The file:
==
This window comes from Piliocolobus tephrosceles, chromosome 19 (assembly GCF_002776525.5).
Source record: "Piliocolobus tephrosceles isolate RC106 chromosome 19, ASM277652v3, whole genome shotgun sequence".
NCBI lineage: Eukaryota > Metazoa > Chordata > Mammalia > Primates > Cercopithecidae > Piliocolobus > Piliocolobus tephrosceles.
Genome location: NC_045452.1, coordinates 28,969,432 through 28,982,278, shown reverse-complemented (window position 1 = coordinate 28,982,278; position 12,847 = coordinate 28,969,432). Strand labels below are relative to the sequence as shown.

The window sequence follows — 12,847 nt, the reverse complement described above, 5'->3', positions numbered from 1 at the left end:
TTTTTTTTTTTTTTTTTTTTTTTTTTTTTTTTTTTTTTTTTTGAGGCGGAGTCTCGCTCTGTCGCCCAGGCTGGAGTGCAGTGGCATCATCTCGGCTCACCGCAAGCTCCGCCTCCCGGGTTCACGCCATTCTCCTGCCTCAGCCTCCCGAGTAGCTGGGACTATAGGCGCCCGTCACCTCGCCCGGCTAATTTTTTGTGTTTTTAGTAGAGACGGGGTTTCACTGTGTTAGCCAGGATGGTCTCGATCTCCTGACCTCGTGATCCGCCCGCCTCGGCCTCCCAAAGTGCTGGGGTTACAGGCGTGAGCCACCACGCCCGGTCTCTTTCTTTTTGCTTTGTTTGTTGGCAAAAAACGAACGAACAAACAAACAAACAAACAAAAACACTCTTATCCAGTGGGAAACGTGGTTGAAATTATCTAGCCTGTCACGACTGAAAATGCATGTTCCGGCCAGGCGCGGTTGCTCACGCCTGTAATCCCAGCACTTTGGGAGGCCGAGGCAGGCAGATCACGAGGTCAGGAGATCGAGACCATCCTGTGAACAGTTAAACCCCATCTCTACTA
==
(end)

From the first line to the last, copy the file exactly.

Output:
This window comes from Piliocolobus tephrosceles, chromosome 19 (assembly GCF_002776525.5).
Source record: "Piliocolobus tephrosceles isolate RC106 chromosome 19, ASM277652v3, whole genome shotgun sequence".
NCBI lineage: Eukaryota > Metazoa > Chordata > Mammalia > Primates > Cercopithecidae > Piliocolobus > Piliocolobus tephrosceles.
Genome location: NC_045452.1, coordinates 28,969,432 through 28,982,278, shown reverse-complemented (window position 1 = coordinate 28,982,278; position 12,847 = coordinate 28,969,432). Strand labels below are relative to the sequence as shown.

The window sequence follows — 12,847 nt, the reverse complement described above, 5'->3', positions numbered from 1 at the left end:
TTTTTTTTTTTTTTTTTTTTTTTTTTTTTTTTTTTTTTTTTTGAGGCGGAGTCTCGCTCTGTCGCCCAGGCTGGAGTGCAGTGGCATCATCTCGGCTCACCGCAAGCTCCGCCTCCCGGGTTCACGCCATTCTCCTGCCTCAGCCTCCCGAGTAGCTGGGACTATAGGCGCCCGTCACCTCGCCCGGCTAATTTTTTGTGTTTTTAGTAGAGACGGGGTTTCACTGTGTTAGCCAGGATGGTCTCGATCTCCTGACCTCGTGATCCGCCCGCCTCGGCCTCCCAAAGTGCTGGGGTTACAGGCGTGAGCCACCACGCCCGGTCTCTTTCTTTTTGCTTTGTTTGTTGGCAAAAAACGAACGAACAAACAAACAAACAAACAAAAACACTCTTATCCAGTGGGAAACGTGGTTGAAATTATCTAGCCTGTCACGACTGAAAATGCATGTTCCGGCCAGGCGCGGTTGCTCACGCCTGTAATCCCAGCACTTTGGGAGGCCGAGGCAGGCAGATCACGAGGTCAGGAGATCGAGACCATCCTGTGAACAGTTAAACCCCATCTCTACTA